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I have a Windows Server 2008 Domain Controller running on a VMware virtual machine. There is a Best Practices Analyzer warning appearing in Server Manager with the following message:

"The domain controller ... should comply with the recommended best pratices guidelines because it is running on a VM."

My question is merely related to clearing the warning. We are aware of the best practices guidelines and I believe we are following them. I don't see any specific tasks to perform which would clear the warning.

Do I need to just exclude the warning from the BPA scans, or will it clear automatically when I do something that brings the machine into compliance with the guidelines?

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2  
What do you mean by "Primary Domain Controller?" There haven't been PDCs since Windows NT4. –  MDMarra Sep 30 '11 at 18:30
    
It has the PDC emulator role, as well as others. I don't think the "Primary" part of it is really relevant either way. Just old terminology that's never gotten out of my system. –  J.W. Mosley Sep 30 '11 at 18:52
    
Is it possible to track which requirement exactly isn't satisfied? –  Anatolii Reva Feb 10 '12 at 15:48

2 Answers 2

up vote 2 down vote accepted

I don't think it's complaining just because you are running the DC in a VM. It's complaining because there are specific additional configuration steps you have take when running a DC in a VM, not only for the DC itself, but also on the host machine and hosting hardware. It detects that you didn't do one of them.

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Well played, sir –  gWaldo Oct 1 '11 at 13:27
    
Also, this should help IF you just can't get it to go away. technet.microsoft.com/en-us/library/dd723681(WS.10).aspx –  JohnThePro Feb 10 '12 at 16:47

Short Answer:

Excluding that test is probably your best bet.

But... (Long Answer:)

Honestly you are begging for problems if you're running a production environment on a VM DC (esp if it has the PDC Emulator role).

I answered similarly here: Domain controller not advertising as time server / PDC role is down (in the post and comments.)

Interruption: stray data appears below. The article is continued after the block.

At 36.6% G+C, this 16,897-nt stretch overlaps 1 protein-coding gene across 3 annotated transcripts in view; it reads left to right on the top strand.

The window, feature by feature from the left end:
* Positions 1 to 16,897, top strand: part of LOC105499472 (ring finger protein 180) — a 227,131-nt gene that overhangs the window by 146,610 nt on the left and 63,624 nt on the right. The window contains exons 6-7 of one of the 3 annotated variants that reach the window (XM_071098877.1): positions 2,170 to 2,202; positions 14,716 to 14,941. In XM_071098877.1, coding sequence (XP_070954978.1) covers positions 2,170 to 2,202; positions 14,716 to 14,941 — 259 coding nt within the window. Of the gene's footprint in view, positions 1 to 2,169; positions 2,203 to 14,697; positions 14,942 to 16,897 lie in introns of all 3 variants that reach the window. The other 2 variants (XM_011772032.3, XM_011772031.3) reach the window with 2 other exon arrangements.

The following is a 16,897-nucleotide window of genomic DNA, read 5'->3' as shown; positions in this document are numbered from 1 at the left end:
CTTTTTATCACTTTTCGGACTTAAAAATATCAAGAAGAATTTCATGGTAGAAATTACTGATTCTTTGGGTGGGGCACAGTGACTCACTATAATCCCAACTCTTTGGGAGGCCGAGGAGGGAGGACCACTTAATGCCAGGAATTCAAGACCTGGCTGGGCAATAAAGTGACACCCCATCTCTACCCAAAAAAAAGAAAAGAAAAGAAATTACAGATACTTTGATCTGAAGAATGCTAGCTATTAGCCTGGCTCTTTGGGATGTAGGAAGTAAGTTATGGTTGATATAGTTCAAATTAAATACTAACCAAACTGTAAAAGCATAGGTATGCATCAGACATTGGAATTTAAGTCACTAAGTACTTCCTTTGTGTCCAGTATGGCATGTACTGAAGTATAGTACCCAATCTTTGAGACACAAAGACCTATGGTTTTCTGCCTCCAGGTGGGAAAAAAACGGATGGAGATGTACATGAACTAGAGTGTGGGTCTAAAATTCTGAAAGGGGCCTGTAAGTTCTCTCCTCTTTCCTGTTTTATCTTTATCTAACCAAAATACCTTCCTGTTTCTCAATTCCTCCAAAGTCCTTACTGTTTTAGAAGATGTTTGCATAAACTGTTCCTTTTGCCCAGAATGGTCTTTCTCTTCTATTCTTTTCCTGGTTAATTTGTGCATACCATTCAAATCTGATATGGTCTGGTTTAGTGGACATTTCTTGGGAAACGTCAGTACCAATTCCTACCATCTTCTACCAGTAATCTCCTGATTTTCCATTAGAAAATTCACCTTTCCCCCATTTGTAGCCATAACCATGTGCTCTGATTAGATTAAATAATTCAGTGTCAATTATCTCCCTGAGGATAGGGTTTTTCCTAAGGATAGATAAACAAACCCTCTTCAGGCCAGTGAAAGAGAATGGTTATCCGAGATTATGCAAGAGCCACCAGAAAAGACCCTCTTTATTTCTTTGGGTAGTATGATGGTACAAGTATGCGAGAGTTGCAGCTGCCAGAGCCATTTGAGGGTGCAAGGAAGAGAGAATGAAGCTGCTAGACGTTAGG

Active Directory is very reliant on the time. Regular physical system clocks have the potential to be erratic enough (especially in places with poorly-conditioned power, high electrostatic noise, or even just faulty hardware), that when adding a software-layer-pretending-to-be-hardware, time itself gets 'sloppy'.

While taking a Quantum Leap as a person might be cool, it makes Active Directory angry.

When recommending site setups, I start with two physical DCs at the main site. (For resiliency.) From there they may be supplemented with VM DCs at that site. If you have other sites that warrant DCs on-premises, I start with one Physical DC (optionally supplemented with DCs). The VMs are not to have the major FSMO roles, but I typically make everything a GC. The VMs are only there to help handle load if the physical DCs are overloaded.

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Time synchronization in VM's isn't that challenging. Lots of best practices on VMware's site. All of our Windows 2003+ VMs (and yes, some are DCs) keep offsets of less than 30 ms when running on VMware ESX. Been doing it that way for years. You might need to tweak some of the Windows Time Service defaults via Group Policy to increse the correction frequency and rates if you have overloaded VMware host machines. We do monitor time offsets just in case though. –  rmalayter Sep 30 '11 at 20:29
    
I'm not in a Windows shop currently, but previously (up until about a year ago) even following Microsoft's and VMware's best-practice recommendations we would catch problems in monitoring. –  gWaldo Sep 30 '11 at 20:32

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